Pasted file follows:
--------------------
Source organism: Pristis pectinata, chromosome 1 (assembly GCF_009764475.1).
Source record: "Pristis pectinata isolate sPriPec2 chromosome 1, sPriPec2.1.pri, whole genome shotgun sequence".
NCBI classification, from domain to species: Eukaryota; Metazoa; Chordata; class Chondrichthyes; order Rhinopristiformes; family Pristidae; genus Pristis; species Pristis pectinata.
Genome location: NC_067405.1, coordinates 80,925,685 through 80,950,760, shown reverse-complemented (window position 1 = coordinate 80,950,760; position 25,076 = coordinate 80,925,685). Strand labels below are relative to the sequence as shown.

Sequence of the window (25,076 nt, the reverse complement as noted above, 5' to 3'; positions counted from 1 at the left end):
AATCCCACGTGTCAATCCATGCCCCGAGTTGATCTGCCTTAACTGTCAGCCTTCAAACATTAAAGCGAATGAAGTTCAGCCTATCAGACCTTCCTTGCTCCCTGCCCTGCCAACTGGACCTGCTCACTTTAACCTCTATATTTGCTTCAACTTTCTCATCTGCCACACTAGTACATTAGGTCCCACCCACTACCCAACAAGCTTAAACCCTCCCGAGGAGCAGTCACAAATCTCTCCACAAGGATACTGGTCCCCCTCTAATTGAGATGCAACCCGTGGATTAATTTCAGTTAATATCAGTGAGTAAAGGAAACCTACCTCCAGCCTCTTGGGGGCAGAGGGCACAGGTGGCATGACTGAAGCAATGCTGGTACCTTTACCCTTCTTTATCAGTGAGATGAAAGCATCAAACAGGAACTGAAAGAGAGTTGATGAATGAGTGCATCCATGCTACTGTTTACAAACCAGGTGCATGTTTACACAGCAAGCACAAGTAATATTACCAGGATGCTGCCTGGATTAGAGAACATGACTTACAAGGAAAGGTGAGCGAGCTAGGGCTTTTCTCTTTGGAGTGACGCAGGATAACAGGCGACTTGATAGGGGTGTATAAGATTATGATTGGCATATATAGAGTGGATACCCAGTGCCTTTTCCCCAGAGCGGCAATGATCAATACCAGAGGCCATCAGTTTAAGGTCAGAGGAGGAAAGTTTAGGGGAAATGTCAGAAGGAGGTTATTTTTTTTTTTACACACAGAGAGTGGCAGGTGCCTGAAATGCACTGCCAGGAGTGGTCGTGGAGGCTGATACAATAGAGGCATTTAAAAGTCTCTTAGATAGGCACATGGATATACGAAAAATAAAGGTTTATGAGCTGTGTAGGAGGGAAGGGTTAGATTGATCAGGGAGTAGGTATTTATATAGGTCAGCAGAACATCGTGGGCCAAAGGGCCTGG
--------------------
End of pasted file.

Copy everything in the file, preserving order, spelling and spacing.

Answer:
Source organism: Pristis pectinata, chromosome 1 (assembly GCF_009764475.1).
Source record: "Pristis pectinata isolate sPriPec2 chromosome 1, sPriPec2.1.pri, whole genome shotgun sequence".
NCBI classification, from domain to species: Eukaryota; Metazoa; Chordata; class Chondrichthyes; order Rhinopristiformes; family Pristidae; genus Pristis; species Pristis pectinata.
Genome location: NC_067405.1, coordinates 80,925,685 through 80,950,760, shown reverse-complemented (window position 1 = coordinate 80,950,760; position 25,076 = coordinate 80,925,685). Strand labels below are relative to the sequence as shown.

Sequence of the window (25,076 nt, the reverse complement as noted above, 5' to 3'; positions counted from 1 at the left end):
AATCCCACGTGTCAATCCATGCCCCGAGTTGATCTGCCTTAACTGTCAGCCTTCAAACATTAAAGCGAATGAAGTTCAGCCTATCAGACCTTCCTTGCTCCCTGCCCTGCCAACTGGACCTGCTCACTTTAACCTCTATATTTGCTTCAACTTTCTCATCTGCCACACTAGTACATTAGGTCCCACCCACTACCCAACAAGCTTAAACCCTCCCGAGGAGCAGTCACAAATCTCTCCACAAGGATACTGGTCCCCCTCTAATTGAGATGCAACCCGTGGATTAATTTCAGTTAATATCAGTGAGTAAAGGAAACCTACCTCCAGCCTCTTGGGGGCAGAGGGCACAGGTGGCATGACTGAAGCAATGCTGGTACCTTTACCCTTCTTTATCAGTGAGATGAAAGCATCAAACAGGAACTGAAAGAGAGTTGATGAATGAGTGCATCCATGCTACTGTTTACAAACCAGGTGCATGTTTACACAGCAAGCACAAGTAATATTACCAGGATGCTGCCTGGATTAGAGAACATGACTTACAAGGAAAGGTGAGCGAGCTAGGGCTTTTCTCTTTGGAGTGACGCAGGATAACAGGCGACTTGATAGGGGTGTATAAGATTATGATTGGCATATATAGAGTGGATACCCAGTGCCTTTTCCCCAGAGCGGCAATGATCAATACCAGAGGCCATCAGTTTAAGGTCAGAGGAGGAAAGTTTAGGGGAAATGTCAGAAGGAGGTTATTTTTTTTTTTACACACAGAGAGTGGCAGGTGCCTGAAATGCACTGCCAGGAGTGGTCGTGGAGGCTGATACAATAGAGGCATTTAAAAGTCTCTTAGATAGGCACATGGATATACGAAAAATAAAGGTTTATGAGCTGTGTAGGAGGGAAGGGTTAGATTGATCAGGGAGTAGGTATTTATATAGGTCAGCAGAACATCGTGGGCCAAAGGGCCTGG